#6: Making jurors feel stupid. You inadvertently make jurors feel stupid in two ways: 1) you use terms the juror doesn't understand and 2) you ask "should" questions. Should questions are questions like, "What should the doctor have done?" If a juror doesn't know, uh oh. Instead use, "What were your expectations of the doctor?" And of course, always clarify terms before throwing them around so jurors can easily follow the discussion.
#7: Dumb explanations of bias or the jury selection process. Please avoid talking to jurors like they're in 3rd grade and don't understand bias. Instead, tell them about the principles in the case and discuss those principles. That's where you'll find bias, not by lecturing about it ahead of time.
You don't need to do any of the things above to win the hearts and minds of jurors. You just need you. Really.
Give this podcast a listen to learn more.
Verbal information is the most difficult information to get across. Because verbal information is difficult to process, audiences tend to tune out things they don’t understand or have trouble following.
The answer, then, is to create hundreds of PowerPoint slides, right?
No. No no no.
Last year I had an attorney come through my opening statement class. A few weeks before the start of the class, he sent me a 150-slide slide deck.
That’s when I knew we were in trouble.
After he presented his opening to the jury, one juror said, “I thought you were very credible.” The attorney responded, “Thank you!” But the juror continued, “until you started with all the PowerPoints. That’s when you lost all credibility with me.”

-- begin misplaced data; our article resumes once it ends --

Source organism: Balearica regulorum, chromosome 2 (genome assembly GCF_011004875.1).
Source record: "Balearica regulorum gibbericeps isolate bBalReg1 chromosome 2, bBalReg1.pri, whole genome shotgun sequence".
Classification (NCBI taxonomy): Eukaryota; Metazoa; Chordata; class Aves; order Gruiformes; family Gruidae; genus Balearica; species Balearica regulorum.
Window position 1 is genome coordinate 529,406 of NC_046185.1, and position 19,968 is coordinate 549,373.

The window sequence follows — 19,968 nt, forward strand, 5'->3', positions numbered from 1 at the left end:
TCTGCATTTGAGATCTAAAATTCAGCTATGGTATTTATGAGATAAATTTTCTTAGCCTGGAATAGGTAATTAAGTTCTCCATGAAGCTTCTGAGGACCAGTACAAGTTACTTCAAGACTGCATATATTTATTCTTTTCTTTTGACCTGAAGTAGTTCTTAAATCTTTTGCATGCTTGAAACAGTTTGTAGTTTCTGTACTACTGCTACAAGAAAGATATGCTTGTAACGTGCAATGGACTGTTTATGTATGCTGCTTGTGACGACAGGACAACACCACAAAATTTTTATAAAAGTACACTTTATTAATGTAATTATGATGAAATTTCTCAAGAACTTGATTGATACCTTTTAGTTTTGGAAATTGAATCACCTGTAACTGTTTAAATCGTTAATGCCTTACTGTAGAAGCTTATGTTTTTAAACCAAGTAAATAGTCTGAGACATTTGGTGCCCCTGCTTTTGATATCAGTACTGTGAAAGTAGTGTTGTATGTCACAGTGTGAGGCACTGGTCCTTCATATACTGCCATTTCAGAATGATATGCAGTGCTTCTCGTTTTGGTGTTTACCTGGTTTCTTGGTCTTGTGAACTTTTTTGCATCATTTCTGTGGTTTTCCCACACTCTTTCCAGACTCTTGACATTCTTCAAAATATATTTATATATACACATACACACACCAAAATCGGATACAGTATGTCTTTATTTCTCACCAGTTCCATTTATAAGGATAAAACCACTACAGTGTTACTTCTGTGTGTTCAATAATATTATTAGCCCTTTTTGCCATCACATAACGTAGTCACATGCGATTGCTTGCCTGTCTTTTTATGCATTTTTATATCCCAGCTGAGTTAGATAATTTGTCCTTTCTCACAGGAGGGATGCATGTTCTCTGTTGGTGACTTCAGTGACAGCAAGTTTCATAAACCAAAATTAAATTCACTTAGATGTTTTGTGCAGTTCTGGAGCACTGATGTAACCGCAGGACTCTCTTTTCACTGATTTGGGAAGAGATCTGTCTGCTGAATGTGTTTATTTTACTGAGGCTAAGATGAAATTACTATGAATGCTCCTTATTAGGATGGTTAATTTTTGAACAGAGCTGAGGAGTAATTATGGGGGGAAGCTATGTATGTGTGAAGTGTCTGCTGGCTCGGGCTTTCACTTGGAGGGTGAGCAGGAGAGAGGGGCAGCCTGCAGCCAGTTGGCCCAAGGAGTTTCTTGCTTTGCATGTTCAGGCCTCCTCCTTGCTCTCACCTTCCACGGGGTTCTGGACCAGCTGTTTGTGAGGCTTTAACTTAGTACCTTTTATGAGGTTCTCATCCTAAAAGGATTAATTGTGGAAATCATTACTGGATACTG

When you use hundreds of PowerPoints, what message do you send jurors? This case is really complex. It’s so complex, in fact, it’s going to take HUNDREDS of PowerPoints for me to explain it to you. This is not the message you want to send to jurors.
SO complex = TOO complex = Defense Verdict.
In addition, using tons of PowerPoints interferes with your ability to connect with jurors. Jurors can only look at one thing at a time; you or something else. If you’re constantly using PowerPoints, that means jurors must look at the PowerPoints, not you. You’re missing out on real connection with jurors when you use an insane number of PowerPoints.
I'm not saying never use PowerPoints. What I am saying is every single visual you use should support your presentation, not detract from it. You may think that PowerPoints reduce information overload, but they often do the opposite.